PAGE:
We’re celebrating the ones who give us unconditional love February 11 – 14 with fun events, store specials, and gifts from our heart to yours! Sign up for PET PORTRAITS, SUNDAY. FEB 12 from 1-4 pm – a photo of you and your met makes the perfect Valentine card! WIN $100 OF HONEST KITCHEN “LOVE” – over 40 lbs of grain free, ranch raised beef and veggies, holistic goodness your dog is sure to love! Register all week long, winner announced Feb.14. FREE SMOOCHES AND NUZZLES, yummy treats also from Honest Kitchen you’ll want to give all year long. VALENTINE’S BAKERY GOODIES – beautifully decorated cookies for dogs, and we’ll have sweet treats for their people too! SHARE THE LOVE WITH PET RESCUE GROUPS! We’ll also be accepting donations for pet food and supplies, a true gift from the heart for pets in need! Check out our Facebook page for more info and events you won’t want to miss!
Old age ain’t for sissies, and that’s as true for dogs as it is for people. Elderly –and sometimes middle-aged – dogs may develop vestibular syndrome, which also goes by the name “old dog vestibular syndrome.” Another term is “canine idiopathic vestibular syndrome,” with idiopathic meaning “of unknown origin.” Although symptoms of vestibular syndrome are scary, the good news is it’s not a life-threatening condition and most dogs recover fairly well.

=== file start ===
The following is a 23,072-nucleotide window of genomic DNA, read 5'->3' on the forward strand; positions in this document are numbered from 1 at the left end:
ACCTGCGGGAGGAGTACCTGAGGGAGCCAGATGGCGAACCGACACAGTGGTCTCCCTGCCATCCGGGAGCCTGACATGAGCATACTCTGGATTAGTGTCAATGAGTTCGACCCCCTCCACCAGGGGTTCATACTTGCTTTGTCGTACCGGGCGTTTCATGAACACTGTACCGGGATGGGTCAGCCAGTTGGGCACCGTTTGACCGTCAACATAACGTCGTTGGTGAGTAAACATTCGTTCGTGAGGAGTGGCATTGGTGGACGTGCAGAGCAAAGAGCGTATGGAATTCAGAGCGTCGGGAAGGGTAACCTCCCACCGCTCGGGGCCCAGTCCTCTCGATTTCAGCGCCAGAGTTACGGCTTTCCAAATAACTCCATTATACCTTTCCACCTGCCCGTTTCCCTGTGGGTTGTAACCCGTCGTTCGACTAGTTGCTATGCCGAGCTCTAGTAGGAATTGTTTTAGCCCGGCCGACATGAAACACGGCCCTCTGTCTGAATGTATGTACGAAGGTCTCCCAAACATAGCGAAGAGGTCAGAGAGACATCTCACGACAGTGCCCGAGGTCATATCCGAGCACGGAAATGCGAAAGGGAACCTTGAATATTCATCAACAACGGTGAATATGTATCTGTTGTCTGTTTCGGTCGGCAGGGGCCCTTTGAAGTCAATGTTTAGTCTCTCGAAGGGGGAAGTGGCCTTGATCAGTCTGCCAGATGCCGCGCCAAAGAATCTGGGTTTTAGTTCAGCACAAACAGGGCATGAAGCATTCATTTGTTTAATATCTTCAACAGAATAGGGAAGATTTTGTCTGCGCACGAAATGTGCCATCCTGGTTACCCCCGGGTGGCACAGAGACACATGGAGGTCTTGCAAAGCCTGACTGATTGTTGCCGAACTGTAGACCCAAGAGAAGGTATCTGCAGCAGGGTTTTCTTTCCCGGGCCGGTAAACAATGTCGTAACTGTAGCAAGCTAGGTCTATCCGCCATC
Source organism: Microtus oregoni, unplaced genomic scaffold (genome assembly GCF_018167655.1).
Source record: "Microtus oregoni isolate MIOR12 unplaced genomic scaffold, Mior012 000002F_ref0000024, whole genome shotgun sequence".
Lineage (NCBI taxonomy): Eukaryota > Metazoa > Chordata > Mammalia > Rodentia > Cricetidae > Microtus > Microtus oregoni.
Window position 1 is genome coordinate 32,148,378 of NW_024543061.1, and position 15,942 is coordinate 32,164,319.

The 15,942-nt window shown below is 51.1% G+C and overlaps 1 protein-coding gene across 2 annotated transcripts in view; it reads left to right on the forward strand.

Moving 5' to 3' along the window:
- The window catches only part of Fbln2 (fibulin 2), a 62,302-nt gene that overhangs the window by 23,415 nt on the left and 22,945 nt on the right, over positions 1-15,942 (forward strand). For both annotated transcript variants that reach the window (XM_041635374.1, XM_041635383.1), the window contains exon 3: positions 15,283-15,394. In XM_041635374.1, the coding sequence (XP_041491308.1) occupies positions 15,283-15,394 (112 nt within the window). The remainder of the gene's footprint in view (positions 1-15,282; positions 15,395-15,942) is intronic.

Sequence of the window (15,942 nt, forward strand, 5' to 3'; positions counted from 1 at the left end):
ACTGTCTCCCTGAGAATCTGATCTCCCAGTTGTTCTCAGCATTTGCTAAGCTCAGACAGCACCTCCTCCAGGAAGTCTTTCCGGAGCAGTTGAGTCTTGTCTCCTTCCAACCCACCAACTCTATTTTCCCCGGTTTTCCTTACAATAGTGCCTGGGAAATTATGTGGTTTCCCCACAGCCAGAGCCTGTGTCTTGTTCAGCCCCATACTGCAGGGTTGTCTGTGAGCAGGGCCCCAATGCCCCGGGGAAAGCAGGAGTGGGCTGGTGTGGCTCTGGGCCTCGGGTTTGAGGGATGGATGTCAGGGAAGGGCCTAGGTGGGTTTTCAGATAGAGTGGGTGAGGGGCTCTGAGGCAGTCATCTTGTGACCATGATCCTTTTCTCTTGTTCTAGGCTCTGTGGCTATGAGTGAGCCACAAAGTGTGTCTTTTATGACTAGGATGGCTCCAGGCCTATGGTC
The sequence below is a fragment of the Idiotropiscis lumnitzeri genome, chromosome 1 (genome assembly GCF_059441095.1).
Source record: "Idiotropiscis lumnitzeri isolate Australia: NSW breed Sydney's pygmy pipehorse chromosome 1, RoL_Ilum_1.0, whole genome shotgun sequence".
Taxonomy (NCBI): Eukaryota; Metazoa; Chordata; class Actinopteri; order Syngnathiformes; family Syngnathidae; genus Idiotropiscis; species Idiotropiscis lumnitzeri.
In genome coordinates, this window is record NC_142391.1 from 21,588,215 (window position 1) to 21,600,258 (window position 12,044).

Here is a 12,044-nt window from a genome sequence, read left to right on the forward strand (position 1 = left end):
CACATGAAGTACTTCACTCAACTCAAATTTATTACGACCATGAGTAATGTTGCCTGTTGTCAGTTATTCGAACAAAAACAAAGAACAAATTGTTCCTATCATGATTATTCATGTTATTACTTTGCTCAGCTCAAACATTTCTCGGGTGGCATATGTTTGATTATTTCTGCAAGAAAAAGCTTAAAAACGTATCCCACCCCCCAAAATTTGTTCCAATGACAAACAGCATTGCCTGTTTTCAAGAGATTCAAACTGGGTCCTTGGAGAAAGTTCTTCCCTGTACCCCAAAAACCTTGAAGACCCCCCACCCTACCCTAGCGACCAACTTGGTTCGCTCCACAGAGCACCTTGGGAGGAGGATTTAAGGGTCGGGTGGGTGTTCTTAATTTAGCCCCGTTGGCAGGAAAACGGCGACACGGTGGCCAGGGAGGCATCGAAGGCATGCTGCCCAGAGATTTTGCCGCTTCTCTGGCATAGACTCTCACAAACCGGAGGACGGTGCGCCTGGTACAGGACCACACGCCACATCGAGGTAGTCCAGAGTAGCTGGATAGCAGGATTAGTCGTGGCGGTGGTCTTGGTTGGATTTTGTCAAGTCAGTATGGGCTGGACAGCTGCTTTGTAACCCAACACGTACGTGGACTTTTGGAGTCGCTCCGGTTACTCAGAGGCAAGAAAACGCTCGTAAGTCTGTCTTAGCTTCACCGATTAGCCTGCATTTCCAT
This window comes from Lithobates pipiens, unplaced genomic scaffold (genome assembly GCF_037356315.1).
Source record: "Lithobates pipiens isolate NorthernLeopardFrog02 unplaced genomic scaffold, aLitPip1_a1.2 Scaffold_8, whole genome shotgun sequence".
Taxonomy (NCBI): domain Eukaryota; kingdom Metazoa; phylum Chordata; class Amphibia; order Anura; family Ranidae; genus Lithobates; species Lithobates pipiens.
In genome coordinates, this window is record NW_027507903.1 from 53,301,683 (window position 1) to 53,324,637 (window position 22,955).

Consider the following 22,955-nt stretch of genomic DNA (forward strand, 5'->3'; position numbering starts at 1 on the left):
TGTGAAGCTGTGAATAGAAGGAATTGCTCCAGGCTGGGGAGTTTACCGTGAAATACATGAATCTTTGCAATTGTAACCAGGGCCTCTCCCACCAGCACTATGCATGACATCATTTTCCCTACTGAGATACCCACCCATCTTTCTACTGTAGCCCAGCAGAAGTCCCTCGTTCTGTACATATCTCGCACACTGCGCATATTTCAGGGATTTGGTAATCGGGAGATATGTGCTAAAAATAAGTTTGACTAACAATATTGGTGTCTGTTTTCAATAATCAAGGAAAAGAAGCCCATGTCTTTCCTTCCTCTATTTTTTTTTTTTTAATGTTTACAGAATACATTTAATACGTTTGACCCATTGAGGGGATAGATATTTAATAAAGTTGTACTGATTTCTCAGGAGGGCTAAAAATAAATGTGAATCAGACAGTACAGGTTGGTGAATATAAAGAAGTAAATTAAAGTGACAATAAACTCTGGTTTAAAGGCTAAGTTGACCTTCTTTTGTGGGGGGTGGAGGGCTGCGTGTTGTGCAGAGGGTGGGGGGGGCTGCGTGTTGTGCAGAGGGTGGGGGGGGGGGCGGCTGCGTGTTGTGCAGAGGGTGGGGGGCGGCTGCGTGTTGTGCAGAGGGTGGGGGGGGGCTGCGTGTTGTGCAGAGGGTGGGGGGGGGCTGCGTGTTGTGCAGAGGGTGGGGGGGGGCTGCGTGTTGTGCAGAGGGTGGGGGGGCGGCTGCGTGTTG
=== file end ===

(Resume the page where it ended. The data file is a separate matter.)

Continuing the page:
The vestibular system, located in the brain and inner ear, maintains the body’s balance and orients it to its position in space. When the vestibular system is out of whack, the affected creature no longer has a sense of where his or her body is positioned. Vestibular syndrome comes on rapidly, which is one reason it’s so frightening to dog owners. A perfectly healthy older canine suddenly develops various neurological issues. Signs of vestibular syndrome include:
- Head tilt
- Difficulty walking or balancing
- Falling over – one side only
- Nystagmus – eyes moving back and forth